2Chron. 21:1-7, “(1) Jehoshaphat rested with his fathers and was buried with his fathers in the city of David. His son Jehoram became king in his place.  (2)  He had brothers, sons of Jehoshaphat: Azariah, Jehiel, Zechariah, Azariah, Michael, and Shephatiah; all these were the sons of Jehoshaphat, king of Judah.  (3)  Their father had given them many gifts of silver, gold, and valuable things, along with fortified cities in Judah, but he gave the kingdom to Jehoram because he was the firstborn.  (4)  When Jehoram had established himself over his father’s kingdom, he strengthened his position by killing with the sword all his brothers as well as some of the princes of Israel.  (5)  Jehoram was 32 years old when he became king; he reigned eight years in Jerusalem.  (6)  He walked in the way of the kings of Israel, as the house of Ahab had done, for Ahab’s daughter was his wife. He did what was evil in the LORD’s sight,  (7)  but because of the covenant the LORD had made with David, He was unwilling to destroy the house of David since the LORD had promised to give a lamp to David and to his sons forever.”

Edom and Libnah rebel against Judah’s reign

2Chron. 21:8-11, “(8) During Jehoram’s reign, Edom rebelled against Judah’s domination and appointed their own king.  (9)  So Jehoram crossed into Edom with his commanders and all his chariots. Then at night he set out to attack the Edomites who had surrounded him and the chariot commanders.  (10)  So Edom is still in rebellion against Judah’s domination today. Libnah also rebelled at that time against his domination because he had abandoned the LORD God of his ancestors.  (11)  Jehoram also built high places in the hills of Judah, and he caused the inhabitants of Jerusalem to prostitute themselves, and he led Judah astray.”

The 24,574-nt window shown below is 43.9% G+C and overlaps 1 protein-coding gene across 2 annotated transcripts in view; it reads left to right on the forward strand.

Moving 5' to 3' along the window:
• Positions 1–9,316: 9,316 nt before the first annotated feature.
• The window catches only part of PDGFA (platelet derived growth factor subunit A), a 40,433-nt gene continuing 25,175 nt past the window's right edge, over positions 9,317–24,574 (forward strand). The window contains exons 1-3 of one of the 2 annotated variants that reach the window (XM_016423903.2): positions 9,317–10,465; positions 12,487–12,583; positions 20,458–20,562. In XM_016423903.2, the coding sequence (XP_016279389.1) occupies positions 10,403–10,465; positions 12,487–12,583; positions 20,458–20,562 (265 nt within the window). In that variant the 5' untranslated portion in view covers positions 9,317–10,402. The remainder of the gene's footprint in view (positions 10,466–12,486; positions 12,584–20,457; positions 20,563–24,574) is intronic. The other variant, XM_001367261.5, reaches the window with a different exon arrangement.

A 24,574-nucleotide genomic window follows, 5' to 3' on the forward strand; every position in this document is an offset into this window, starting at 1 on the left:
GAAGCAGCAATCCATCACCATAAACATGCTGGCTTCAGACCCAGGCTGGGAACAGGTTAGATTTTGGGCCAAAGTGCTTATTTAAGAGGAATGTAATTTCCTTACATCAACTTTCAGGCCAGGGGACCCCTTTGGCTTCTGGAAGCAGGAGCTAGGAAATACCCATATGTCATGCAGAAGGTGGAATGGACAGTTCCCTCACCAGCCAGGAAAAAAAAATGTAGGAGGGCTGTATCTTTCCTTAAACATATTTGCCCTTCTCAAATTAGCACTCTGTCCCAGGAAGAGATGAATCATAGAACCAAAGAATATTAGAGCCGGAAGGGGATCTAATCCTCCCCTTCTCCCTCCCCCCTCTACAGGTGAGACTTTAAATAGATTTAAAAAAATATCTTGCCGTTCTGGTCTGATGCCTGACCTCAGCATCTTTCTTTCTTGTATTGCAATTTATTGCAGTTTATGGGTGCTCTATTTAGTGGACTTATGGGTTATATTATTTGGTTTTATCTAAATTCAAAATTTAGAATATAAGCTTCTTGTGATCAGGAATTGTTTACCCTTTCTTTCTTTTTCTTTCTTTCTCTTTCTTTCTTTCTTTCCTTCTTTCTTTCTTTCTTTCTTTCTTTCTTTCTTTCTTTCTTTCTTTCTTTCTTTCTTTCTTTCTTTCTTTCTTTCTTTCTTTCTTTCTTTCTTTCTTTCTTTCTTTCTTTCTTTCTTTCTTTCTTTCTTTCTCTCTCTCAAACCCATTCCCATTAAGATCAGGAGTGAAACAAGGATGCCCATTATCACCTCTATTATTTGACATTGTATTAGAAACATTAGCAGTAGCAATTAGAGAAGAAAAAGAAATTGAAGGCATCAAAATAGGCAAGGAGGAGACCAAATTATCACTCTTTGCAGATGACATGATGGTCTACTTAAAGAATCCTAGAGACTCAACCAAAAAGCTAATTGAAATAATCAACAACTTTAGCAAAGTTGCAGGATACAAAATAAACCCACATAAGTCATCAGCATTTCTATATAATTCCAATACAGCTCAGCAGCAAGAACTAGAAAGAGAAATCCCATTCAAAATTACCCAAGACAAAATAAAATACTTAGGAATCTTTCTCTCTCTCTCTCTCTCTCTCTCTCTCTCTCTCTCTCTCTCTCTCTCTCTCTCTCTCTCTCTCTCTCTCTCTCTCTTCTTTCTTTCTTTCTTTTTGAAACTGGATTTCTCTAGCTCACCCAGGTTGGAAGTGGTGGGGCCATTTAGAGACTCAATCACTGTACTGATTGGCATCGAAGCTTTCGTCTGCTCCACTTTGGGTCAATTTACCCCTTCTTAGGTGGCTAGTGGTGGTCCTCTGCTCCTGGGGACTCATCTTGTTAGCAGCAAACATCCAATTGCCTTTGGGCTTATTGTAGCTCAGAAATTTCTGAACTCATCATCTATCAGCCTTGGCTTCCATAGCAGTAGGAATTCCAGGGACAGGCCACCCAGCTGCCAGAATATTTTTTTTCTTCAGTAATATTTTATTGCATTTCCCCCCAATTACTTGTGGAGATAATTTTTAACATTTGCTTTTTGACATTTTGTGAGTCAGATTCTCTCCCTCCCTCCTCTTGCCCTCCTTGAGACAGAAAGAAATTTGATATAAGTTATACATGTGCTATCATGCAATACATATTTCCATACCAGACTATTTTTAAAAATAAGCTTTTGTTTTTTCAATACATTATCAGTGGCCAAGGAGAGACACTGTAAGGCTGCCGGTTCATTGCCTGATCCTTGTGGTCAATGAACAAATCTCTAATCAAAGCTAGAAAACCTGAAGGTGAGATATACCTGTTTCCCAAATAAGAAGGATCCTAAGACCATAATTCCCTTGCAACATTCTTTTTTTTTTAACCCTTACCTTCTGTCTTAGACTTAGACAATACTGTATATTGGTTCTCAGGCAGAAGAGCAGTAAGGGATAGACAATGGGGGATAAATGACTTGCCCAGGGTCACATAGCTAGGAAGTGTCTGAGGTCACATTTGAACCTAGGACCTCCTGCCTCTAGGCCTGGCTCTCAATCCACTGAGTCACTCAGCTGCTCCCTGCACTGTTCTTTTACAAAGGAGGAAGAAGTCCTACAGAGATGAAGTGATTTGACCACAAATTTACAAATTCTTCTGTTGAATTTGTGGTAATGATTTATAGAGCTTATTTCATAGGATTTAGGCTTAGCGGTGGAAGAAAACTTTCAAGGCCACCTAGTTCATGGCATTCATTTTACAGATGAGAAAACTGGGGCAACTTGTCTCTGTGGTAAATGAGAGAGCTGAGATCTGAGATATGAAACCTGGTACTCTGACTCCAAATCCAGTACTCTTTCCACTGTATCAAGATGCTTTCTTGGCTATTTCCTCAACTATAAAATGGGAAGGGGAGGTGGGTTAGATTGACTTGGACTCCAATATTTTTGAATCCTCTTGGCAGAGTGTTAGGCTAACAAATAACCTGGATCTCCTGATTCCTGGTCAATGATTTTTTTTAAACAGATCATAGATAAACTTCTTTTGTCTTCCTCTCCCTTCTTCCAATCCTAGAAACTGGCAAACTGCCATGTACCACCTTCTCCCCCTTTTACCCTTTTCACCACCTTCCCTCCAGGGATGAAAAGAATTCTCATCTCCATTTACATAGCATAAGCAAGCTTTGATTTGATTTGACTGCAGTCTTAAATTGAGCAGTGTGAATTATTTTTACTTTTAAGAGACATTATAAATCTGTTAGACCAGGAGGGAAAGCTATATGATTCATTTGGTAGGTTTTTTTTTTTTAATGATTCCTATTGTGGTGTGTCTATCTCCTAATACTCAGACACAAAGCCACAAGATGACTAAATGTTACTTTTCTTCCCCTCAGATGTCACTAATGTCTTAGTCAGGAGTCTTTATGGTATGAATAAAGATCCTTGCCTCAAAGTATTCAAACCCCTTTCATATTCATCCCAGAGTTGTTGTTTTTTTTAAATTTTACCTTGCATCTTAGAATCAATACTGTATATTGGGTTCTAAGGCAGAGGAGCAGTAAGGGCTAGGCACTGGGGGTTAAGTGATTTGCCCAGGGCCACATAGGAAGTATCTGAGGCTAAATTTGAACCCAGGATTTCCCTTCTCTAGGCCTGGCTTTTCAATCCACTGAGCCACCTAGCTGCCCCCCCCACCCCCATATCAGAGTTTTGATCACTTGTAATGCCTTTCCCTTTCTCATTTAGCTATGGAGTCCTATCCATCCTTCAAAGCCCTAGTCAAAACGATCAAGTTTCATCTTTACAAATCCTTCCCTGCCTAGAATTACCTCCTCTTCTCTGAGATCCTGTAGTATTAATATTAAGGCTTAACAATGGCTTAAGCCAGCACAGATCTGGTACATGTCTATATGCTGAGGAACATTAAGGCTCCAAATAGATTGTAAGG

2Kings 8:20-22,

“(20)  During Jehoram’s reign, Edom rebelled against Judah’s control and appointed their own king.  (21)  So Jehoram crossed over to Zair with all his chariots. Then at night he set out to attack the Edomites who had surrounded him and the chariot commanders, but his troops fled to their tents.  (22)  So Edom is still in rebellion against Judah’s control today. Libnah also rebelled at that time.”

A letter of judgement from Elijah to Jehoram